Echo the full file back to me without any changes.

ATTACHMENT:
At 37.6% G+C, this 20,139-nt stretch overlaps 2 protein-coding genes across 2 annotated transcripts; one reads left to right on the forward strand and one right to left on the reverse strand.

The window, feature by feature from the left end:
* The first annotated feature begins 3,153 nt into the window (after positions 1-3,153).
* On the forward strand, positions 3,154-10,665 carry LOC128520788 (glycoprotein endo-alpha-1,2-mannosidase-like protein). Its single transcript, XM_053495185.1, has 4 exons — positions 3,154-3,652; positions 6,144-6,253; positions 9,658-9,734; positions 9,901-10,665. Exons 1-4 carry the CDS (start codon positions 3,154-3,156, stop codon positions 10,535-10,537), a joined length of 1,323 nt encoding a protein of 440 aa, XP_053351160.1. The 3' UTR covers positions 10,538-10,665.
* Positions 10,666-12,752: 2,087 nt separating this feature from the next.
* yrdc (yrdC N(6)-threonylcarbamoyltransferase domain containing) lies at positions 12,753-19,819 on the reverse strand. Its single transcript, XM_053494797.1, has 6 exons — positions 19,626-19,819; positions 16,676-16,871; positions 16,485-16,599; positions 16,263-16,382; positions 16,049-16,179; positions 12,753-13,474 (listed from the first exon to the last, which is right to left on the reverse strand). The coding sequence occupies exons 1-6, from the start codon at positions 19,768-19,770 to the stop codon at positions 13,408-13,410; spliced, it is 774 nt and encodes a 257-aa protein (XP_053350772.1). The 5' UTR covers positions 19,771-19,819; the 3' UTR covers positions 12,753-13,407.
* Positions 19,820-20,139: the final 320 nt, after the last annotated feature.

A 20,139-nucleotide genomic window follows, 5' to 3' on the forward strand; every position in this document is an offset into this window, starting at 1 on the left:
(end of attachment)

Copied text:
At 37.6% G+C, this 20,139-nt stretch overlaps 2 protein-coding genes across 2 annotated transcripts; one reads left to right on the forward strand and one right to left on the reverse strand.

The window, feature by feature from the left end:
* The first annotated feature begins 3,153 nt into the window (after positions 1-3,153).
* On the forward strand, positions 3,154-10,665 carry LOC128520788 (glycoprotein endo-alpha-1,2-mannosidase-like protein). Its single transcript, XM_053495185.1, has 4 exons — positions 3,154-3,652; positions 6,144-6,253; positions 9,658-9,734; positions 9,901-10,665. Exons 1-4 carry the CDS (start codon positions 3,154-3,156, stop codon positions 10,535-10,537), a joined length of 1,323 nt encoding a protein of 440 aa, XP_053351160.1. The 3' UTR covers positions 10,538-10,665.
* Positions 10,666-12,752: 2,087 nt separating this feature from the next.
* yrdc (yrdC N(6)-threonylcarbamoyltransferase domain containing) lies at positions 12,753-19,819 on the reverse strand. Its single transcript, XM_053494797.1, has 6 exons — positions 19,626-19,819; positions 16,676-16,871; positions 16,485-16,599; positions 16,263-16,382; positions 16,049-16,179; positions 12,753-13,474 (listed from the first exon to the last, which is right to left on the reverse strand). The coding sequence occupies exons 1-6, from the start codon at positions 19,768-19,770 to the stop codon at positions 13,408-13,410; spliced, it is 774 nt and encodes a 257-aa protein (XP_053350772.1). The 5' UTR covers positions 19,771-19,819; the 3' UTR covers positions 12,753-13,407.
* Positions 19,820-20,139: the final 320 nt, after the last annotated feature.

A 20,139-nucleotide genomic window follows, 5' to 3' on the forward strand; every position in this document is an offset into this window, starting at 1 on the left: